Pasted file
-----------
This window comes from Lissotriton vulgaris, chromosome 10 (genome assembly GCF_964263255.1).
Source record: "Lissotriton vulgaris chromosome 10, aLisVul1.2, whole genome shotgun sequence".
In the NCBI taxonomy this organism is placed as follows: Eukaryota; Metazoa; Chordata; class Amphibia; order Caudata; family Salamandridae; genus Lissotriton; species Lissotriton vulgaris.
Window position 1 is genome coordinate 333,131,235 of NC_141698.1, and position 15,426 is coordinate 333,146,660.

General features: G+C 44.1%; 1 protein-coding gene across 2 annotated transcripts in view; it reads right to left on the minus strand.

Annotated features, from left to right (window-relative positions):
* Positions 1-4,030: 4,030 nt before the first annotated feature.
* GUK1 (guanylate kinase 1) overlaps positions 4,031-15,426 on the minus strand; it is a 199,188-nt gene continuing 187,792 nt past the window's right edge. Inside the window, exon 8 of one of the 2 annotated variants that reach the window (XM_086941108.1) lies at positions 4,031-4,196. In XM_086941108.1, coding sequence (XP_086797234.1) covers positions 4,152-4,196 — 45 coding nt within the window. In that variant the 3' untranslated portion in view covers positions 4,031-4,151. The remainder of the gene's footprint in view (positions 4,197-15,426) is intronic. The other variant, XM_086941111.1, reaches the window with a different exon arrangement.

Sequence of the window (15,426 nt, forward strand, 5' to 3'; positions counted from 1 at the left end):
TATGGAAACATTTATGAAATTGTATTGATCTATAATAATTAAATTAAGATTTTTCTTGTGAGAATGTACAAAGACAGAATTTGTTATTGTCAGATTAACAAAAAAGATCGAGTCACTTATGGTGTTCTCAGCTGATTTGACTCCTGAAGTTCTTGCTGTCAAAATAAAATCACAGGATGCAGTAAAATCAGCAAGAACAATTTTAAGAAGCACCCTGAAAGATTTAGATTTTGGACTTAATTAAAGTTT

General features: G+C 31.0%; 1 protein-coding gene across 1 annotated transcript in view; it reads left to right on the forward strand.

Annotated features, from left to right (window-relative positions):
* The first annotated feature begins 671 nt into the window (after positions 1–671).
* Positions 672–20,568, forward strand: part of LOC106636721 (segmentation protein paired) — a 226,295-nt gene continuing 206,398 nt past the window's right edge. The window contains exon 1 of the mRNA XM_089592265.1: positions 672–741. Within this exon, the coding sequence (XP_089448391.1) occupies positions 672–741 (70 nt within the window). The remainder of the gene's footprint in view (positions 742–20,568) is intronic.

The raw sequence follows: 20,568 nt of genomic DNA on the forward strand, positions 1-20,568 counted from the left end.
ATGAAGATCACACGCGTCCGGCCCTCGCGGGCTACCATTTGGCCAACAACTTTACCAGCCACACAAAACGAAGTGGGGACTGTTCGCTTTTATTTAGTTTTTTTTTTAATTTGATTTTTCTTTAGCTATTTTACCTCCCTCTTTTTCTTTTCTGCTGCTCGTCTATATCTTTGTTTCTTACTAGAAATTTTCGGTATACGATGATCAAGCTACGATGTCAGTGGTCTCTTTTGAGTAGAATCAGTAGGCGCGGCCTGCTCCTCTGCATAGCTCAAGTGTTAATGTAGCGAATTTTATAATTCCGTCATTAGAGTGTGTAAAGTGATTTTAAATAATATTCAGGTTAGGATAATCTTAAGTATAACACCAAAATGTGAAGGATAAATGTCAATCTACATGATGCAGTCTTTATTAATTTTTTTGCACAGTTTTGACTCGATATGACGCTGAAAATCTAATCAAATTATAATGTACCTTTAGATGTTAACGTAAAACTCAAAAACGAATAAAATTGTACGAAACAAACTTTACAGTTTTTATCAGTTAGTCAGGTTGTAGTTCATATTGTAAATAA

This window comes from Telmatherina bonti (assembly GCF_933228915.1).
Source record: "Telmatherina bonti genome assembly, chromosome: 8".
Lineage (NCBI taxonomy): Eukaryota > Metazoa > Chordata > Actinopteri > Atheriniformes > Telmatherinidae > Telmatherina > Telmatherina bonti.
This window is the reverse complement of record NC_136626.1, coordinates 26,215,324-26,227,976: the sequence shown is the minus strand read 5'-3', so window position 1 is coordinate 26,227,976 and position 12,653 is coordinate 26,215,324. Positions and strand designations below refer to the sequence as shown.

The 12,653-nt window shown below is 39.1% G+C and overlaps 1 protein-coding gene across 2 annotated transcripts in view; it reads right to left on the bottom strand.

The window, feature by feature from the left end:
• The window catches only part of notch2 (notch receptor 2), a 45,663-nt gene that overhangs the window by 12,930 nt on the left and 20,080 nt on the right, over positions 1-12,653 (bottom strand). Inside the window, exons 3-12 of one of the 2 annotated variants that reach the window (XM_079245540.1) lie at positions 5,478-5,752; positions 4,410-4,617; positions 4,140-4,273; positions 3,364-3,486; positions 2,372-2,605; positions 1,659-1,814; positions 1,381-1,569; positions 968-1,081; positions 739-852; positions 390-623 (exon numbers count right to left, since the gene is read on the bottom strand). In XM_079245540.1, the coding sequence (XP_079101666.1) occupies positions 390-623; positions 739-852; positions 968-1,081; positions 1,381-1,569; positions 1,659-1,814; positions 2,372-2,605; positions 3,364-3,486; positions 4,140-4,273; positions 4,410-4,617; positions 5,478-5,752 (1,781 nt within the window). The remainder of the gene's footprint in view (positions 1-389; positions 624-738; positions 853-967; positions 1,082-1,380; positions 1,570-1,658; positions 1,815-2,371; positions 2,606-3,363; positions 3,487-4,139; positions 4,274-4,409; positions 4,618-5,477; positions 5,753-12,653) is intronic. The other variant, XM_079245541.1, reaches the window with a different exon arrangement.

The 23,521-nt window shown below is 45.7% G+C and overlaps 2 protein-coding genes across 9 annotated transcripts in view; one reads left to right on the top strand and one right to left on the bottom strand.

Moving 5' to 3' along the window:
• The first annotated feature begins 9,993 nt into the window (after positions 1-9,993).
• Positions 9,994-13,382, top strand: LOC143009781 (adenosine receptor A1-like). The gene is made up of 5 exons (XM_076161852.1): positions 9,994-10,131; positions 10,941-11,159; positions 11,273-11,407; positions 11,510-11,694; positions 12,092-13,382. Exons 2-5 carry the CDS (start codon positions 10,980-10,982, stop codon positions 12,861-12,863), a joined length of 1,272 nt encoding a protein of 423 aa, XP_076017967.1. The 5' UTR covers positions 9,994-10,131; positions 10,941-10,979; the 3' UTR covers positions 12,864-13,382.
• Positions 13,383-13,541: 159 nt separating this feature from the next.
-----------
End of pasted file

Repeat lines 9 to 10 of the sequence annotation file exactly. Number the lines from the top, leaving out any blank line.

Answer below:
Sequence of the window (15,426 nt, forward strand, 5' to 3'; positions counted from 1 at the left end):
TATGGAAACATTTATGAAATTGTATTGATCTATAATAATTAAATTAAGATTTTTCTTGTGAGAATGTACAAAGACAGAATTTGTTATTGTCAGATTAACAAAAAAGATCGAGTCACTTATGGTGTTCTCAGCTGATTTGACTCCTGAAGTTCTTGCTGTCAAAATAAAATCACAGGATGCAGTAAAATCAGCAAGAACAATTTTAAGAAGCACCCTGAAAGATTTAGATTTTGGACTTAATTAAAGTTT